Jazz was a kind of revelation, then, especially the fusion styles. Inspired by groups such as the Chick Corea Elecktric Band, with Scott Henderson playing guitar, Yves was heavily influenced by the fusion styles happening in the 80s and 90s: Michael Brecker, Herbie Hancock, Allan Holdsworth and Weather Report among many others. He finally took Jazz classes at the CIM. Fascinated by computer science early on, as computers became more and more accessible, he integrated computers and synthesizers into his music.
Using synths extensively, with no samples or loops, the jazz elements of Life~Unfolding are to be found in the harmonics and chords used, and the way Yves plays guitar improvisations.
“Ocean’s Chant” – Paradiso – Shaman’s Trance (2006)
Nominated for “Best Electronic Album” in the New Age Reporter Lifestyle Awards in 2006, Shaman’s Trance is a blend of acoustic and electronic instruments and multiple styles featuring Paradiso Turturici on Didjeridoo and drums, Tibetan bowls & bells, vocals, and percussion. Although certainly great for everyday casual listening, this recording is specifically designed to accompany a full yoga class or a massage session.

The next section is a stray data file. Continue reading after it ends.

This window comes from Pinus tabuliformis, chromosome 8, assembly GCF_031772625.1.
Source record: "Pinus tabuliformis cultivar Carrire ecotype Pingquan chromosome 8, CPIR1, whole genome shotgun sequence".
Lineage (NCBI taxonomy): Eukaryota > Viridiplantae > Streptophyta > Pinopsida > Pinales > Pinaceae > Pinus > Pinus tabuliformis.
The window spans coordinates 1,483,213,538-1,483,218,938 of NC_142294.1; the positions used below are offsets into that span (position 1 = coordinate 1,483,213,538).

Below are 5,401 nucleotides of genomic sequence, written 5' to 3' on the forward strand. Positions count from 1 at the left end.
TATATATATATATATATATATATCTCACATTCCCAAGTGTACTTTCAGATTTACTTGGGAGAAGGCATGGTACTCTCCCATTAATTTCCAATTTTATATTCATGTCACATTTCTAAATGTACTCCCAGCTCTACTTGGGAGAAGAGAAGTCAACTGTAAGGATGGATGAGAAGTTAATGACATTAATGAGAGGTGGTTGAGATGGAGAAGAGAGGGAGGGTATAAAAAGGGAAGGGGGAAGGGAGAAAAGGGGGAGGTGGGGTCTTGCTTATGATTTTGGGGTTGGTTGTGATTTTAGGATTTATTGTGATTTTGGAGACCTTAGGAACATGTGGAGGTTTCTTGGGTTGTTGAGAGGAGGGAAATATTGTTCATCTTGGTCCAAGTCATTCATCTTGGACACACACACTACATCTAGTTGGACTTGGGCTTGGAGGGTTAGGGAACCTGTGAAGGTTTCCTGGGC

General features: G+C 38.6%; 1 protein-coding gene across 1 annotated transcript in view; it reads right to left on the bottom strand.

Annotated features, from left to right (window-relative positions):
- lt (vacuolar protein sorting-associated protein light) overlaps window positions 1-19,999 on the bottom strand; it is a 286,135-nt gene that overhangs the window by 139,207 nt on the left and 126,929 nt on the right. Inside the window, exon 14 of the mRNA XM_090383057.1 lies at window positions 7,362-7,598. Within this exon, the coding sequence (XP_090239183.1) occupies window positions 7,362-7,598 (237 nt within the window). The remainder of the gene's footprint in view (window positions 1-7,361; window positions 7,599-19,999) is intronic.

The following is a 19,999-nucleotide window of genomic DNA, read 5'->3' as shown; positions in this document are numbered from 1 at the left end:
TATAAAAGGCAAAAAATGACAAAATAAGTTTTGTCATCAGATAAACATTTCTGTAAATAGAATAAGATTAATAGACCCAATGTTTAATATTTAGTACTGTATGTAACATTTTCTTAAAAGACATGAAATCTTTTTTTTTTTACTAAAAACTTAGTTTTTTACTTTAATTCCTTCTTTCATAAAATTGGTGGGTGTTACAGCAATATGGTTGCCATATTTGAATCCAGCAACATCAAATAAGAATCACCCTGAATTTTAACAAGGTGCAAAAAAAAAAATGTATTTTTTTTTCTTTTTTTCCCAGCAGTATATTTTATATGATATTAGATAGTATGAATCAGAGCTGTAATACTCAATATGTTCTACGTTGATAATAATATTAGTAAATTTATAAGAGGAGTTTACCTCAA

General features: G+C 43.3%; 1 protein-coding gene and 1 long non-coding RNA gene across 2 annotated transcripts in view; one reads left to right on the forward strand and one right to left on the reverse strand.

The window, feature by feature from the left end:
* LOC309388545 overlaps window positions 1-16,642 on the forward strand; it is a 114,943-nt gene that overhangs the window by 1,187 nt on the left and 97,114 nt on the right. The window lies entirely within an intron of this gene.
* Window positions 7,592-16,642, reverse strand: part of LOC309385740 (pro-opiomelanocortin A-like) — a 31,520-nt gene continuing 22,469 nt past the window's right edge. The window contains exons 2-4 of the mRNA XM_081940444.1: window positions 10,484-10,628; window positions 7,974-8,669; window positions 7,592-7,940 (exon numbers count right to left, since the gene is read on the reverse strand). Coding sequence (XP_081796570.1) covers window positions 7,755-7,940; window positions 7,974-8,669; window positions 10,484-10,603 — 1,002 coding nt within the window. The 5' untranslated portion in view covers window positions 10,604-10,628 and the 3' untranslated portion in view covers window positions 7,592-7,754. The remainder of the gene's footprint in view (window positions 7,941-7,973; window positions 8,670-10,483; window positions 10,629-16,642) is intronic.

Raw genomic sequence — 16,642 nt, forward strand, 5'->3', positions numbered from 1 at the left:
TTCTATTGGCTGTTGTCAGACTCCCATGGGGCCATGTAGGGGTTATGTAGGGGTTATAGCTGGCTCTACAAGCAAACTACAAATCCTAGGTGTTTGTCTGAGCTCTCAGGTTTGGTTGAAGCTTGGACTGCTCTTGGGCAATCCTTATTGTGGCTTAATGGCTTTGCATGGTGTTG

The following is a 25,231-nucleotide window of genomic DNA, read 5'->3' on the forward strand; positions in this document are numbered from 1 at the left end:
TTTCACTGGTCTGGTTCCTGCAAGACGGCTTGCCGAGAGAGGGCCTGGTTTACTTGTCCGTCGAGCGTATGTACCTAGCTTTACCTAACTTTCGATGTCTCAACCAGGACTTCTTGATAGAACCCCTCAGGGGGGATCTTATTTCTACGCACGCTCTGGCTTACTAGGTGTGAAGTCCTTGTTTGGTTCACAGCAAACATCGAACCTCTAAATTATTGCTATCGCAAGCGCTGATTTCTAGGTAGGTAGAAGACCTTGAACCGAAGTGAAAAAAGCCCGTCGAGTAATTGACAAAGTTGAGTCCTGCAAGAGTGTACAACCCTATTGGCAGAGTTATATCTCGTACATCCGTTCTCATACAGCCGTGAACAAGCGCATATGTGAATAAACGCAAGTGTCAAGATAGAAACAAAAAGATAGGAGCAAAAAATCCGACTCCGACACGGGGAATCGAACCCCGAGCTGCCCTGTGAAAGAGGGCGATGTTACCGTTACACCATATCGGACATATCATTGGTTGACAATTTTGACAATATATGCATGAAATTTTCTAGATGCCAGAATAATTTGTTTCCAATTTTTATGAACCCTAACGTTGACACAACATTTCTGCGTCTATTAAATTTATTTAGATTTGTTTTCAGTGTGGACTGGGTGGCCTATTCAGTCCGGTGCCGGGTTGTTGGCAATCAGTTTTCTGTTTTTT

“Beneath Still Water” – Thom Brennan – Strange Paradise (2001)
Recorded during the fall of 2001, at the Raingarden, Seattle, Strange Paradise is an apt musical depiction of the richness of Seattle and the Northwest US. Considered the only temperate rainforest region in the world, Seattle is well known for its gloomy weather–but the effect of all the rain is a wealth of greenery. Nature is abundant, and one finds green growth in the unlikeliest of places. If one were to turn one’s back for a moment, there, the green world would take over in a blink.
“The Colour of Water” – Motionfield – Music for Pictures (2005)